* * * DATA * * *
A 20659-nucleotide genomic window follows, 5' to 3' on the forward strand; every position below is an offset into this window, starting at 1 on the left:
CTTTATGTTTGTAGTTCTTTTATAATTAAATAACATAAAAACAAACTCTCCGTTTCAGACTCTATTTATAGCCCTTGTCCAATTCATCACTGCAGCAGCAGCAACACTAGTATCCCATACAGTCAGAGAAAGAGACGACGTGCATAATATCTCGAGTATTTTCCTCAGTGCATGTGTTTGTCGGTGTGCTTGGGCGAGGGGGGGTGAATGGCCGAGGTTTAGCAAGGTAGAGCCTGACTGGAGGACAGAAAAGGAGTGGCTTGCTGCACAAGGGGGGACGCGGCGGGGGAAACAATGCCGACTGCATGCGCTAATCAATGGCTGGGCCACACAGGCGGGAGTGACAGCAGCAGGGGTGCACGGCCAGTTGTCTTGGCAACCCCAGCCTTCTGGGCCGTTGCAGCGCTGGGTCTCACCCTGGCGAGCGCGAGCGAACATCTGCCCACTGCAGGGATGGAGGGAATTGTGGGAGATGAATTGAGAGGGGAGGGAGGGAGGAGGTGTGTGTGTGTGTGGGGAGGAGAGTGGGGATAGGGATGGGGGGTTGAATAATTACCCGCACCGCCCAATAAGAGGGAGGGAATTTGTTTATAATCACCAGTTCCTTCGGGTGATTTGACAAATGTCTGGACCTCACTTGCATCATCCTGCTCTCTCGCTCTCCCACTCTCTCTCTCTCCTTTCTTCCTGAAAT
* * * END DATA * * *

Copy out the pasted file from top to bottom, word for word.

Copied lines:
A 20659-nucleotide genomic window follows, 5' to 3' on the forward strand; every position below is an offset into this window, starting at 1 on the left:
CTTTATGTTTGTAGTTCTTTTATAATTAAATAACATAAAAACAAACTCTCCGTTTCAGACTCTATTTATAGCCCTTGTCCAATTCATCACTGCAGCAGCAGCAACACTAGTATCCCATACAGTCAGAGAAAGAGACGACGTGCATAATATCTCGAGTATTTTCCTCAGTGCATGTGTTTGTCGGTGTGCTTGGGCGAGGGGGGGTGAATGGCCGAGGTTTAGCAAGGTAGAGCCTGACTGGAGGACAGAAAAGGAGTGGCTTGCTGCACAAGGGGGGACGCGGCGGGGGAAACAATGCCGACTGCATGCGCTAATCAATGGCTGGGCCACACAGGCGGGAGTGACAGCAGCAGGGGTGCACGGCCAGTTGTCTTGGCAACCCCAGCCTTCTGGGCCGTTGCAGCGCTGGGTCTCACCCTGGCGAGCGCGAGCGAACATCTGCCCACTGCAGGGATGGAGGGAATTGTGGGAGATGAATTGAGAGGGGAGGGAGGGAGGAGGTGTGTGTGTGTGTGGGGAGGAGAGTGGGGATAGGGATGGGGGGTTGAATAATTACCCGCACCGCCCAATAAGAGGGAGGGAATTTGTTTATAATCACCAGTTCCTTCGGGTGATTTGACAAATGTCTGGACCTCACTTGCATCATCCTGCTCTCTCGCTCTCCCACTCTCTCTCTCTCCTTTCTTCCTGAAAT